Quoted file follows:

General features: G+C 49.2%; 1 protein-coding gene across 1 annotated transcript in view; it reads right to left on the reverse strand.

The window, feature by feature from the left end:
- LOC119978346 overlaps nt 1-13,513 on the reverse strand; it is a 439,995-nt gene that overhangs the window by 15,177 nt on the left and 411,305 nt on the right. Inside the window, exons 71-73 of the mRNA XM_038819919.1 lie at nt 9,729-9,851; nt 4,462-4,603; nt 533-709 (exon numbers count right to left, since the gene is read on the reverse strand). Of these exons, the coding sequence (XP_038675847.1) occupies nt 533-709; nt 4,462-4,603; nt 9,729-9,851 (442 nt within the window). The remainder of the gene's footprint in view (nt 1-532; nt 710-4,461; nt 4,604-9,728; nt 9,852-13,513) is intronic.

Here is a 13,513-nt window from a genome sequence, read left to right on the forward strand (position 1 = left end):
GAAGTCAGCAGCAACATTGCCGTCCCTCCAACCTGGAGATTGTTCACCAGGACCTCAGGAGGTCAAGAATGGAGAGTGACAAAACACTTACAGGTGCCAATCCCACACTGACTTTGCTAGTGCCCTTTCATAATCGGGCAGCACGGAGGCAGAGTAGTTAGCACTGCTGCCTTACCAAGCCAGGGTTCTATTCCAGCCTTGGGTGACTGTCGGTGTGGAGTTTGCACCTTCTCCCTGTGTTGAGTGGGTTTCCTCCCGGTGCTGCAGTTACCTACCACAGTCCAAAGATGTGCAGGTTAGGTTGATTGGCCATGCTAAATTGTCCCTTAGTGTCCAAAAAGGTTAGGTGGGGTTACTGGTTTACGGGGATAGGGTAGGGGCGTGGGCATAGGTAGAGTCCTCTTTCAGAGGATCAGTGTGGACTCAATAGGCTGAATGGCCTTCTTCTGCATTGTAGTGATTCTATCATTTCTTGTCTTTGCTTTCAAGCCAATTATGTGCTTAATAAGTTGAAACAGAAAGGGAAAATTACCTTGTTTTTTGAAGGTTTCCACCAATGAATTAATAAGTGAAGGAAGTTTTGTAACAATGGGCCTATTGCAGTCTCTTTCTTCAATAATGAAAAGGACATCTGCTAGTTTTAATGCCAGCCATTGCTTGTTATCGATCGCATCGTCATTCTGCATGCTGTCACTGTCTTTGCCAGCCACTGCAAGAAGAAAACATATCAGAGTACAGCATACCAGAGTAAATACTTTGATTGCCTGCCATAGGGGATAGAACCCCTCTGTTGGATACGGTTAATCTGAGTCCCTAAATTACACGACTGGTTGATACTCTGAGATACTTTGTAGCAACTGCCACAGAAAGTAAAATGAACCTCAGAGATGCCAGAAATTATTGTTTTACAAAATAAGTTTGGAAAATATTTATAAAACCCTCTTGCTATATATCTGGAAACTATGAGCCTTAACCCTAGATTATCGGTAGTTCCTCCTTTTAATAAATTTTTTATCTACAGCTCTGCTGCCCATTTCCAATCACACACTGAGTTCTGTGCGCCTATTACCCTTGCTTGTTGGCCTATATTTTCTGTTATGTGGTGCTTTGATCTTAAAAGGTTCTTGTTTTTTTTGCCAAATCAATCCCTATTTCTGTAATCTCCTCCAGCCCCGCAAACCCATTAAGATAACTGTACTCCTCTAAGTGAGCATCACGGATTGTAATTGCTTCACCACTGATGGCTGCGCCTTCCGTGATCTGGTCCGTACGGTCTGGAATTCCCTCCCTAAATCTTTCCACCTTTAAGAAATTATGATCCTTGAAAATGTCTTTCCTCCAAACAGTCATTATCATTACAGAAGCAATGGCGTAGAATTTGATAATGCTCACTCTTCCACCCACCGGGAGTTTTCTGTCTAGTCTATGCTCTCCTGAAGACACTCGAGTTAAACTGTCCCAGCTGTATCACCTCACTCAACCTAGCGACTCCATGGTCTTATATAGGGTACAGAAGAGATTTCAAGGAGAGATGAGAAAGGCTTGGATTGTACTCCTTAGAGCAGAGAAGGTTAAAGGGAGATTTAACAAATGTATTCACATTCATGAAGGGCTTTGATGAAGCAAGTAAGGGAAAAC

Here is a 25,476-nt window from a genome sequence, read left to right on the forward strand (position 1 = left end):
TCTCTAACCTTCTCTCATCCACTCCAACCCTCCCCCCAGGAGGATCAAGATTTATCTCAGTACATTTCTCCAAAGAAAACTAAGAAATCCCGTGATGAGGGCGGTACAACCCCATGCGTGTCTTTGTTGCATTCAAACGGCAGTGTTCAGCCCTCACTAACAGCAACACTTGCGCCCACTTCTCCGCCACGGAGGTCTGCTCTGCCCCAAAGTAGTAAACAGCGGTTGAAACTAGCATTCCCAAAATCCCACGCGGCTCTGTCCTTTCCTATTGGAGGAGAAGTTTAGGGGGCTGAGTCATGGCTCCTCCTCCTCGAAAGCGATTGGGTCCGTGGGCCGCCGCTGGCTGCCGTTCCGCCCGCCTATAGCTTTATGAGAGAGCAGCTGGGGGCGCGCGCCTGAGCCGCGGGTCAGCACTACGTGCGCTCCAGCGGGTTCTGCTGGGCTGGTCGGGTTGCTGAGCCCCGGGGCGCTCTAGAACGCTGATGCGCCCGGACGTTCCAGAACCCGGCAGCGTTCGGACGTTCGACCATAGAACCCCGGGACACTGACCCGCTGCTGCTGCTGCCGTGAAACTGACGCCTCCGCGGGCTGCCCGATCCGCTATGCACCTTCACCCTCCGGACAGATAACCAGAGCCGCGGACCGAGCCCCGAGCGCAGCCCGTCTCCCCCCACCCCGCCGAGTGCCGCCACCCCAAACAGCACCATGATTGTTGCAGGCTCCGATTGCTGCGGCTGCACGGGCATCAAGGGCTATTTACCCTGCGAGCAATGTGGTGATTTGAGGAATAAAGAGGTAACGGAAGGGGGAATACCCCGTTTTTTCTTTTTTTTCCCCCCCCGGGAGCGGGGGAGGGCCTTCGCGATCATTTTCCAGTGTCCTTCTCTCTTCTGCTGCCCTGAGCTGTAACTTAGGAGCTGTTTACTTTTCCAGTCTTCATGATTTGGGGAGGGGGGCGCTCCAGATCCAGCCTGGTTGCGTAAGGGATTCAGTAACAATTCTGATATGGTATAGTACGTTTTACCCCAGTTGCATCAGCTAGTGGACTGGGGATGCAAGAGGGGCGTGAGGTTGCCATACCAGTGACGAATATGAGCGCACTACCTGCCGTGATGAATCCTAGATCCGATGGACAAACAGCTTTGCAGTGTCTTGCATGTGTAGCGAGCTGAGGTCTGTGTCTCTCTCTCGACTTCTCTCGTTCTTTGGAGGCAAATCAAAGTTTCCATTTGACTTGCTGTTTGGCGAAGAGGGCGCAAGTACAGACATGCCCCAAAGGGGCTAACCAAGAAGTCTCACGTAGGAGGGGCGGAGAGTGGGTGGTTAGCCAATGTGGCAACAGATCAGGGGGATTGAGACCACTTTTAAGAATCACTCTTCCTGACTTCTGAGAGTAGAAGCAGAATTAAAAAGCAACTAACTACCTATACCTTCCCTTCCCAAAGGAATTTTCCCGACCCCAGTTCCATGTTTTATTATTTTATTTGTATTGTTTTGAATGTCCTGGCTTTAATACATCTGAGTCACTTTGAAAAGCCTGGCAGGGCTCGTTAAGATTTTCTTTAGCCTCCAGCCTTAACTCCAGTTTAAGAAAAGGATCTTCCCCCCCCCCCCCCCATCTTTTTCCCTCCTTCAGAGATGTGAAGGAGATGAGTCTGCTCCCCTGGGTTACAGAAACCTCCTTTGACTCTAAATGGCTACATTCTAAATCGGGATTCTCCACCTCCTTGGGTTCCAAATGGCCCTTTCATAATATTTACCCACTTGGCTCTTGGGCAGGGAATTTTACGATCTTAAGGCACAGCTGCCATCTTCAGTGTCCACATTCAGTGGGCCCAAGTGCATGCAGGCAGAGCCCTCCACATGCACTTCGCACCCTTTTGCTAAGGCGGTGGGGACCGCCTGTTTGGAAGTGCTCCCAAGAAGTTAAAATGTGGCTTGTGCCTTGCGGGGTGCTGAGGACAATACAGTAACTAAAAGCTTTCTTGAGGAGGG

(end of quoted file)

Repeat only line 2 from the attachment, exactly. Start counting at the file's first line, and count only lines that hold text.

The window, feature by feature from the left end: